Chapter 10 The Underlying Structures of Low Carbon Mobility
Published: November 2016
Component type: chapter
Published in: Low Carbon Mobility Transitions
Parent DOI: 10.23912/978-1-910158-64-7-2847
This chapter shows that electric transport technologies along with renewable natural gas and biofuels can provide the low carbon mobility base for the future but that structural changes reducing the need to travel by car, truck and plane are also needed for this transition. The potential for creating cities free of automobile dependence now enables us to create oil-free cities that are strongly economically competitive and highly liveable. The technologies and practices outlined suggest that we can be oil-free by 2050 and renewably based oil-free by 2100 as outlined by the IPCC. The structural changes outlined suggest that the changes in transportation, urban design and city planning, are well underway but must continue if we are to meet global carbon goals. Continuing reduction in automobile dependence and the growth in new technologies can enable us to create cities that are oil-free, based on options that are viable and attractive.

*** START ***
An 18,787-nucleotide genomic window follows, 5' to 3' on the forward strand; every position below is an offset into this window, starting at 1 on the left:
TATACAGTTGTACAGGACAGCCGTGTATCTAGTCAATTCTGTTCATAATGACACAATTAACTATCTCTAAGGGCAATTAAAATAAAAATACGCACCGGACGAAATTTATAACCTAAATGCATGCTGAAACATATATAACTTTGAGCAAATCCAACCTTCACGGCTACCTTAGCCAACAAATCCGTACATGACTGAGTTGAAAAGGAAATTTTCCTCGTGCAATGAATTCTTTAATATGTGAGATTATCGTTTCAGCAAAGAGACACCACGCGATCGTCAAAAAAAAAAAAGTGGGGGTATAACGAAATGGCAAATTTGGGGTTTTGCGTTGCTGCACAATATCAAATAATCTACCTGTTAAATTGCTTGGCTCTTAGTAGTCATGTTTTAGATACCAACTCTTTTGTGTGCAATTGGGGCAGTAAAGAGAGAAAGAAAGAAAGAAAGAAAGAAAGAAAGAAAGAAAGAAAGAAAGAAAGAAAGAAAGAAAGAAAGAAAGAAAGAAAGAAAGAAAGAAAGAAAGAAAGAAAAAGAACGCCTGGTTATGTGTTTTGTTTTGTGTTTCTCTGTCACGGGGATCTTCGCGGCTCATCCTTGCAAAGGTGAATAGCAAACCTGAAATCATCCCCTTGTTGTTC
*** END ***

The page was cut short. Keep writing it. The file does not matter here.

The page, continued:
- Peter Newman, Curtin University Sustainability Policy Institute (CUSP), Curtin University, Australia (Author) http://orcid.org/0000-0002-8668-2764
For the source title:
- Debbie Hopkins, Transport Studies Unit, School of Geography and the Environment, University of Oxford, UK (Editor) http://orcid.org/0000-0002-7778-8989
- James Higham, Department of Tourism, University of Otago, NZ and University of Stavanger, Norway (Editor) http://orcid.org/0000-0003-1405-7035
Newman, P. (2016) "Chapter 10 The Underlying Structures of Low Carbon Mobility" In: Hopkins, D. & Higham, J. (ed) . Oxford: Goodfellow Publishers http://dx.doi.org/10.23912/978-1-910158-64-7-3293
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